Update: for adapted Wild Things please have a look at RJ Cooper’s version:
I originally posted about our initial hacks to the Fisher Price Wild Thing here. Since then we’ve built custom versions for several kids and made some upgrades. It feels much more like a polished product now. Also some parents have done a really amazing job further customizing the Wild Things after delivery. Here’s some videos courtesy of Amy McCluer showing her son Braylen riding one. Braylen is controlling the forward and Amy is controlling the turning via the remote control we designed. Later when Braylen is ready he’ll also have switches or a joystick for the turning. Amy will always be able to override with the remote control as a safety.
Amy made the seating modifications for Braylen to be comfortable and secure as well as creating the tray for any accessibility switches to be mounted on. She also wrapped the original plastic wheels with rubber from a bicycle tire for much better traction on a variety of surfaces and grades. Here’s a video showing that in more detail and some pictures:
One upgrade our more recent deliveries include is a 3D printed remote control designed by Robert Haleluk of PrintParts:
Robert Haleluk was able to design and print this remote control enclosure for us even without any modifications to our current circuit board which we had several left of. That wasn’t a simple job since that version of our PCB was never intended nor designed to be mounted inside an enclosure. Here’s what the PCB looks like sitting inside the enclosure.
Our customers think it came out amazing and we agree. But we’re looking forward to the next version which should be even better. As we get ready to do another run of boards we’ll be free to tweak the PCB design and plastic enclosure design together. The result will be phenomenal.
Another upgrade we worked on is a lit power switch on the vehicle with all wires concealed. The lit switch makes it easy to see when the device is still on, an important reminder to turn it off before adjusting seating or getting the child into or out of the vehicle. Also having as many wires as possible concealed is important since many kids will intentionally or unintentionally pull on them. Note that the original toy does not have a power switch. Below are pictures of how that turned out:
7 thoughts on “Wild Thing Update”
Thanks Bob. Braylen is loving the toy!! It really works perfectly as a light weight but fully functional power chair that will go off road and through the rough amazingly well. It does exactly what I hoped it would. We are very happy with it. Thanks again for everything!!
This is a GREAT upgrade! I think the tray and the push buttons are an amazing idea. Great job!
I have the blue wild thing and the switch under the seat won’t work. I’ve looked EVERYWHERE for one, cleaned it, etc. Is there anything I can do to bypass it? Thank you!!!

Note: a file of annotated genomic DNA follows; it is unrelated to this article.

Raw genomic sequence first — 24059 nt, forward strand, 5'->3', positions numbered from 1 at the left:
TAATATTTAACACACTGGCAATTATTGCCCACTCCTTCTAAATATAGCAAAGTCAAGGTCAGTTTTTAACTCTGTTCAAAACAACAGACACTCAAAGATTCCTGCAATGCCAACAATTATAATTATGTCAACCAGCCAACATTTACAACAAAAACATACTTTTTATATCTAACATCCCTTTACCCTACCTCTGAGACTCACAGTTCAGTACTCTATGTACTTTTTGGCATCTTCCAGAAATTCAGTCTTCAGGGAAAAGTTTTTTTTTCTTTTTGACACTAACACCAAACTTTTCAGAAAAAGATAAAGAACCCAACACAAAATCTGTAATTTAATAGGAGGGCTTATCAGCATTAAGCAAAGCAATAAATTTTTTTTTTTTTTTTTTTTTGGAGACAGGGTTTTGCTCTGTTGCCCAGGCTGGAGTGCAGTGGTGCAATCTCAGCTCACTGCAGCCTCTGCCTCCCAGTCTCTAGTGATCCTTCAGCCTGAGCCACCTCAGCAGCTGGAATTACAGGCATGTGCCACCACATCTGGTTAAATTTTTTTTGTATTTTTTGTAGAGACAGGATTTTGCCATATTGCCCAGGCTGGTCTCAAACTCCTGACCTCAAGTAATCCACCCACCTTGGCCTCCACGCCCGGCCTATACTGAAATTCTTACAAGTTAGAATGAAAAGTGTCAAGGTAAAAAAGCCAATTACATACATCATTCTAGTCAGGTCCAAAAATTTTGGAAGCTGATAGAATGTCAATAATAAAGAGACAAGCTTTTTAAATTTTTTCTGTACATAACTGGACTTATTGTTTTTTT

Sorry, I don’t have a great solution for you. Fisher Price may be able to send you one or even replace the vehicle. You could maybe bypass it with the info on my site, but in general there are safety reasons not to bypass it. It is easy to hit the joysticks while playing near the vehicle and then it would start moving without a driver. Sorry I couldn’t be more help.
Hello, I have a few questions regarding the wild thing upgrade. My 3 year old daughter has CP, and is unable to steer her Wild thing. She can push the tube I’ve made to connect both joysticks, but that only allows forward motion and occasionally reverse. I’m very interested in getting a controller to be able to steer the machine for her while she goes forward and backward. Is this something you could help me with? I’m very mechanically inclines and good with electric as well. Just really never got into this type of electronics before. Is this a kit I could purchase from you and with directions for install? I’m looking to get this done ASAP, thank you for your time.
Unfortunately we don’t have the bandwidth to put together kits at this point, let alone with proper instructions. But, the job is greatly simplified if you get one of these:
Then you setup an ability switch or two for your daughter, and use other ability switches for your use for the turning. For functions you both are to control you can use a Y-splitter so more than one switch can control it. Your switches you can hold or attach to the rear of the vehicle. These could also be wireless switches.
Taking it a step further you can use an off-the-shelf Bluetooth game controller, and setup an Arduino or Raspberry Pi as the receiver and have it produce the necessary switch closures for each direction based on what you press on the controller. Producing a switch closure with a solid state relay or a mechanical relay is very easy to achieve. I’ve done this type of Bluetooth controller setup before and may do a post about it soon.